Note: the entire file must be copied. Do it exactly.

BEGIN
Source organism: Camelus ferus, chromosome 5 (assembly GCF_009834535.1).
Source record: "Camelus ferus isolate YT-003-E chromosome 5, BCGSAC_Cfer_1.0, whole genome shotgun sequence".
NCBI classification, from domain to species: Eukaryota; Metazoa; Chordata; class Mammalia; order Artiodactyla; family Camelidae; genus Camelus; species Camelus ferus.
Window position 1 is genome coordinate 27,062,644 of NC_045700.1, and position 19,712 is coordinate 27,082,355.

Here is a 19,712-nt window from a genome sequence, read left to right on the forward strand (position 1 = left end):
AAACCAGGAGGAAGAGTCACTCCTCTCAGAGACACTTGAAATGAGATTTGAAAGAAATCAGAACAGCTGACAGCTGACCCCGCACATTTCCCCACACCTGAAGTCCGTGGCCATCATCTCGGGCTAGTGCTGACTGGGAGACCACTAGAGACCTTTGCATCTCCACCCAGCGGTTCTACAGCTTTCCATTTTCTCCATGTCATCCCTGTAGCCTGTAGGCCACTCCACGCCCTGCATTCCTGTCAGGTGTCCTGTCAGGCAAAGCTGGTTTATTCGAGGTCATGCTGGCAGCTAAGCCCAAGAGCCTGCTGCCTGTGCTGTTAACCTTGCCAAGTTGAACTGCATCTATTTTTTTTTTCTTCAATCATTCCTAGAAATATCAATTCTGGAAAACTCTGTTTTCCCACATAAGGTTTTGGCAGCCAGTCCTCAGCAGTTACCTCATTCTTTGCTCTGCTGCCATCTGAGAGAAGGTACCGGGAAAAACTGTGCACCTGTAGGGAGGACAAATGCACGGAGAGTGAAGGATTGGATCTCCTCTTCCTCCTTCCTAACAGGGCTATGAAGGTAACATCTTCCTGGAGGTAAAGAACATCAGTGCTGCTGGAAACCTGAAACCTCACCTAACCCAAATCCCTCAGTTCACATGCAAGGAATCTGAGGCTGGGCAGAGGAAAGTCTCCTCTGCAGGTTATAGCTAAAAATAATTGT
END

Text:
Source organism: Camelus ferus, chromosome 5 (assembly GCF_009834535.1).
Source record: "Camelus ferus isolate YT-003-E chromosome 5, BCGSAC_Cfer_1.0, whole genome shotgun sequence".
NCBI classification, from domain to species: Eukaryota; Metazoa; Chordata; class Mammalia; order Artiodactyla; family Camelidae; genus Camelus; species Camelus ferus.
Window position 1 is genome coordinate 27,062,644 of NC_045700.1, and position 19,712 is coordinate 27,082,355.

Here is a 19,712-nt window from a genome sequence, read left to right on the forward strand (position 1 = left end):
AAACCAGGAGGAAGAGTCACTCCTCTCAGAGACACTTGAAATGAGATTTGAAAGAAATCAGAACAGCTGACAGCTGACCCCGCACATTTCCCCACACCTGAAGTCCGTGGCCATCATCTCGGGCTAGTGCTGACTGGGAGACCACTAGAGACCTTTGCATCTCCACCCAGCGGTTCTACAGCTTTCCATTTTCTCCATGTCATCCCTGTAGCCTGTAGGCCACTCCACGCCCTGCATTCCTGTCAGGTGTCCTGTCAGGCAAAGCTGGTTTATTCGAGGTCATGCTGGCAGCTAAGCCCAAGAGCCTGCTGCCTGTGCTGTTAACCTTGCCAAGTTGAACTGCATCTATTTTTTTTTTCTTCAATCATTCCTAGAAATATCAATTCTGGAAAACTCTGTTTTCCCACATAAGGTTTTGGCAGCCAGTCCTCAGCAGTTACCTCATTCTTTGCTCTGCTGCCATCTGAGAGAAGGTACCGGGAAAAACTGTGCACCTGTAGGGAGGACAAATGCACGGAGAGTGAAGGATTGGATCTCCTCTTCCTCCTTCCTAACAGGGCTATGAAGGTAACATCTTCCTGGAGGTAAAGAACATCAGTGCTGCTGGAAACCTGAAACCTCACCTAACCCAAATCCCTCAGTTCACATGCAAGGAATCTGAGGCTGGGCAGAGGAAAGTCTCCTCTGCAGGTTATAGCTAAAAATAATTGT